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$500,000 Bond Issue Planned to Save American Zion Commonwealth Holdings

Palestine and American problems vitally affecting the Zionist movement in the United States were discussed and action taken at the meeting of the National Executive Committee of the Zionist Organization of America held all day Sunday at the Waldorf-Astoria Hotel, New York City. Elihu D. Stone, Assistant U. S. District Attorney of Boston, presided, and 115 members of the body which has legislative power between conventions were present.

The floating of a $500,000 bond issue to straighten out the affairs of the American Zion Commonwealth, a protest against the Wailing Wall incident, the adoption of a balanced budget, the raising of a special fund to wipe out the deficit of the Z. O. A. and the filling of vacancies were the major measures passed upon.

The $500,000 bond issue, according to the authorization given the Administrative Committee, is to be interest bearing, guaranteed. It is amortized over a period of ten years. The consent of the World Zionist Executive will be required before the issue may be floated. The resolution was proposed by David Freiberger. Harry Sacher of the Jerusalem Zionist Executive, Louis Lipsky and Morris Rothenberg urged the action to save the Zion Commonwealth holdings.

The resolution condemning the Wailing Wall incident and protesting aganist the Jerusalem police for permitting the outrage is to be forwarded to the League of Nations, the Palestine government and to the American Representative in Palestine.

A budget for the period of September 1, 1928 until August 31, 1929, calling for the expenditure by the Zionist Organization of America of $254,176.50 including periodicals, was adopted at the recommendation of Dr. I. M. Rubinow. National Executive Director of the Z. O. A. and U. P. A. The estimated income from all sources was set at $209,500. making a deficit of $44,676. This deficit will be made up by a general appropriation from the United Palestine Appeal of the amount of $40,000 for general propaganda work, in addition to the $60,000 paid by the United Palestine Appeal to the Zionist Organization of America for 30,000 copies of the “New Palestine,” which is sent to the U. P. A. contributors.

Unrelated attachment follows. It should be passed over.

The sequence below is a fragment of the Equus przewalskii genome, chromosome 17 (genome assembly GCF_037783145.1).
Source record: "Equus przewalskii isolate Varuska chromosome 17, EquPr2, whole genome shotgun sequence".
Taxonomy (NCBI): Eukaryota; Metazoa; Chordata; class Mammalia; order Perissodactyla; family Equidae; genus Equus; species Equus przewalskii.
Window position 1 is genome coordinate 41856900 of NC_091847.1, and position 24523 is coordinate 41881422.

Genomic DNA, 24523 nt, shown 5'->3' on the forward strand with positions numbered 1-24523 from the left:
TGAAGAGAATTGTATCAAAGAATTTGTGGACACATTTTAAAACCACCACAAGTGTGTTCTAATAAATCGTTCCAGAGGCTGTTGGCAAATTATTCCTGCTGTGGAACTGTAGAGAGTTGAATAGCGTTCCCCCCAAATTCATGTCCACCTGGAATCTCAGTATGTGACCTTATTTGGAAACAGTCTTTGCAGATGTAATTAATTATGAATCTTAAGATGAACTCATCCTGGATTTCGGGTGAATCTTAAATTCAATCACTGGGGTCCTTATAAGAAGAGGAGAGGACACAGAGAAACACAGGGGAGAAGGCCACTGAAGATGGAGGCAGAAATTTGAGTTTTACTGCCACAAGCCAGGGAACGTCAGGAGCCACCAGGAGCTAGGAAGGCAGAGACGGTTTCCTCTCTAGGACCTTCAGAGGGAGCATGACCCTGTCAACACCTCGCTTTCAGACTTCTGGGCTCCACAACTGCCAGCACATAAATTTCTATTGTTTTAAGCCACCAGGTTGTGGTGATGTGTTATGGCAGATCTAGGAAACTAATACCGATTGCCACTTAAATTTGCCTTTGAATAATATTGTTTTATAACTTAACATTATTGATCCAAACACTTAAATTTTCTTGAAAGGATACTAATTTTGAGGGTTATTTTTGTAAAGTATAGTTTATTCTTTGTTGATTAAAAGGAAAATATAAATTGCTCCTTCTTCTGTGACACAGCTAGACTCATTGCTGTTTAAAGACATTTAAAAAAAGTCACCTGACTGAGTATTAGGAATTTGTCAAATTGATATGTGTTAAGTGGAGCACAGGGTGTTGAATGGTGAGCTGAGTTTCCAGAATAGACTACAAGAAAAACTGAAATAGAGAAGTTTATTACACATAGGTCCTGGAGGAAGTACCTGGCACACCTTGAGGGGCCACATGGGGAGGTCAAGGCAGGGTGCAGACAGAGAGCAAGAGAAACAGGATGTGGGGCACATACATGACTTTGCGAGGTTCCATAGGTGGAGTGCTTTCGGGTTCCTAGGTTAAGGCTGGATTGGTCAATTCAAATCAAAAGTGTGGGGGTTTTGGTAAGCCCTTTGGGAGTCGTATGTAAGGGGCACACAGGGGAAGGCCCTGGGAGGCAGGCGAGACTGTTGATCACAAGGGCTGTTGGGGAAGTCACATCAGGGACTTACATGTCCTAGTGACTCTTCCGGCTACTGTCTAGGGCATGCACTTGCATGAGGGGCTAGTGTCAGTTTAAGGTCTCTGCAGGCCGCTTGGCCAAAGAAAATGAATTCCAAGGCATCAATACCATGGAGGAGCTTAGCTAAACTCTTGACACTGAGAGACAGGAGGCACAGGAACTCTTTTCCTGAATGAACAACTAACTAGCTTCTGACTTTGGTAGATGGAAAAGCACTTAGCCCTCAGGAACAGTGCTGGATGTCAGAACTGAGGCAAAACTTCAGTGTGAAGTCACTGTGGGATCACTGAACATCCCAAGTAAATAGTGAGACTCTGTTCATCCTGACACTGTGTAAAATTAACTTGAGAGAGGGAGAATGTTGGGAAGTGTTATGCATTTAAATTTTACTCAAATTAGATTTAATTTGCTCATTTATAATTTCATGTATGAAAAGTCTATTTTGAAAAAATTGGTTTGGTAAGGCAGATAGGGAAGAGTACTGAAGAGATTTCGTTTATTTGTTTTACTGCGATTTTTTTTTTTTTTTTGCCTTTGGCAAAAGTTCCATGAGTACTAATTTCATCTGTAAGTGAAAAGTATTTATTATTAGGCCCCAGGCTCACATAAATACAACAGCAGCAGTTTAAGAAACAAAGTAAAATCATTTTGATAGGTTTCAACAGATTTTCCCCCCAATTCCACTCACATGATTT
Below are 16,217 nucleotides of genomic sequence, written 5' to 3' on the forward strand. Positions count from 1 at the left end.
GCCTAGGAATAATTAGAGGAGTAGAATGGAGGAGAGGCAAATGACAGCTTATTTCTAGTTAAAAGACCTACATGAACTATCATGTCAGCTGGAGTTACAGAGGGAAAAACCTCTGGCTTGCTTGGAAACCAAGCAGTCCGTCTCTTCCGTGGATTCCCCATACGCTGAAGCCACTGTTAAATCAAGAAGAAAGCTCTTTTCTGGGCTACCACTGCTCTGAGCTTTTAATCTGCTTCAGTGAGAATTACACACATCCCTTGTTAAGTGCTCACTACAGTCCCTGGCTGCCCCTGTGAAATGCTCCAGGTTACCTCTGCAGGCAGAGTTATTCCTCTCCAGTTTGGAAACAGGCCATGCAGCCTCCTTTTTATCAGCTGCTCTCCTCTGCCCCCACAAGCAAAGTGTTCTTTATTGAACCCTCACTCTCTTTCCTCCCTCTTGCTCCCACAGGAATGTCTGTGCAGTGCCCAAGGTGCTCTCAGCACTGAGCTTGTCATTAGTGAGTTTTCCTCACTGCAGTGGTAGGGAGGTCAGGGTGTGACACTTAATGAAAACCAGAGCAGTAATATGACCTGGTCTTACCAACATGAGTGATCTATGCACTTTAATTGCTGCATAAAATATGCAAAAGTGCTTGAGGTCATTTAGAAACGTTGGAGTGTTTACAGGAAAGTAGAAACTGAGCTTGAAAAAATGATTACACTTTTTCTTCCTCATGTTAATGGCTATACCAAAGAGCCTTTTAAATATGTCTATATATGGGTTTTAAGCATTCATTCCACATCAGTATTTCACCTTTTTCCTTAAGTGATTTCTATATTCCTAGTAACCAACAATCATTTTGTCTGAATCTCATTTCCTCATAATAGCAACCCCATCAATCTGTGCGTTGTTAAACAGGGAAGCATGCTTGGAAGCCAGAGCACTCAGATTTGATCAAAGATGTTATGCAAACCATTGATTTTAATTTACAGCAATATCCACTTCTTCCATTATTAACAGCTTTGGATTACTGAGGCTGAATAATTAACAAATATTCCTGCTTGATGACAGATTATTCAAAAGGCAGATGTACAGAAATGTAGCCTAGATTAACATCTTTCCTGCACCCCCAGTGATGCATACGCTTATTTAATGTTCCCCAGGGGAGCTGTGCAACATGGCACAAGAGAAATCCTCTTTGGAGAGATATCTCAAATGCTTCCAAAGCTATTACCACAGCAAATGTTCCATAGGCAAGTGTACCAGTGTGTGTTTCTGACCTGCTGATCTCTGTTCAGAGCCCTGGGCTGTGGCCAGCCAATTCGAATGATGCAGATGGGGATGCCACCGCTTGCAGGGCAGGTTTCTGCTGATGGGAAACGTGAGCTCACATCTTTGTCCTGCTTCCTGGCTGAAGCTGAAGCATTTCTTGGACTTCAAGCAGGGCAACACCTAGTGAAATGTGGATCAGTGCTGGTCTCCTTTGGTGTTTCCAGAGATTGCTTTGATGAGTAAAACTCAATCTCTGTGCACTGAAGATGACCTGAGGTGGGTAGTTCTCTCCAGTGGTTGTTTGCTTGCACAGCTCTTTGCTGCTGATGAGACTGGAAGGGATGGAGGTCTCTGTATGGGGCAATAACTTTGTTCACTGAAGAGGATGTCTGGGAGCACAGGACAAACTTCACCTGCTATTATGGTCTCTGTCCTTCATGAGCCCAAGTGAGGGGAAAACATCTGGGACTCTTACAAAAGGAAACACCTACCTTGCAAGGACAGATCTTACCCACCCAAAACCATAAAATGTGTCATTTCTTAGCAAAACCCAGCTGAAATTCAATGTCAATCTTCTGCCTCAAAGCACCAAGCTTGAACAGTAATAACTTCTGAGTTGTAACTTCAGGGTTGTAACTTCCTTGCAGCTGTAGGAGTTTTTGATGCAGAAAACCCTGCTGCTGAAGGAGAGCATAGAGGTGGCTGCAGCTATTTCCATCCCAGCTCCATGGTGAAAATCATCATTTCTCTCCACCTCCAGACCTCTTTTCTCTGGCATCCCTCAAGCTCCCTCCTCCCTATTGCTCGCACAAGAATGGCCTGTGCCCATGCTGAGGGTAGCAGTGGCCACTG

With these appropriations and with the conversion of “Dos Yiddishe Folk,” the Yiddish organ of the Zionist Organization, from a weekly into a monthly, the budget would show a possible surplus of $3,250 for the coming year, Dr. Rubinow explained.

The decision to convert “Dos Yiddishe Folk” into a monthly beginning January 1, was adopted following a very heated discussion, during which several votes were taken. In the first vote the proposal was defeated by a majority of thirty-eight to thirty-five. Following the vote, however, Dr. M. M. Kaplan, recently elected chairman of the Administrative Committee, protested against the procedure by leaving the hall in anger. A roll call was then taken and the recommendation of the Governing Council to convert the Yiddish organ into a monthly was adopted by a majority of fifty-five to forty-four. A heated discussion then ensued in connection with the demands made by some of the members that the subsidy to the “Hadoar,” Hebrew weekly, be increased and that a subsidy to the Avukah, Zionist student federation, in the amount of $3,000 be granted, Dr. Rubinow declaring that for the present it was necessary for the Zionist Organization to forego these subventions, despite their desirability, in order that the financial obligations of the Z. O. A. may be met.

In response to an appeal by Louis Lipsky, the members of the Executive Committee and others present contributed the amount of $15,000 toward a special fund for the wiping out of the deficit and for providing for the special appropriations for cultural work and the publications. This, it was declared, will be the nucleus for the nationwide effort to wipe out the deficit.

Following this response, the Committee voted to increase the subsidy to the “Hadoar” to $7,200. The matter of the Avukah was referred to the Governing Council for decision.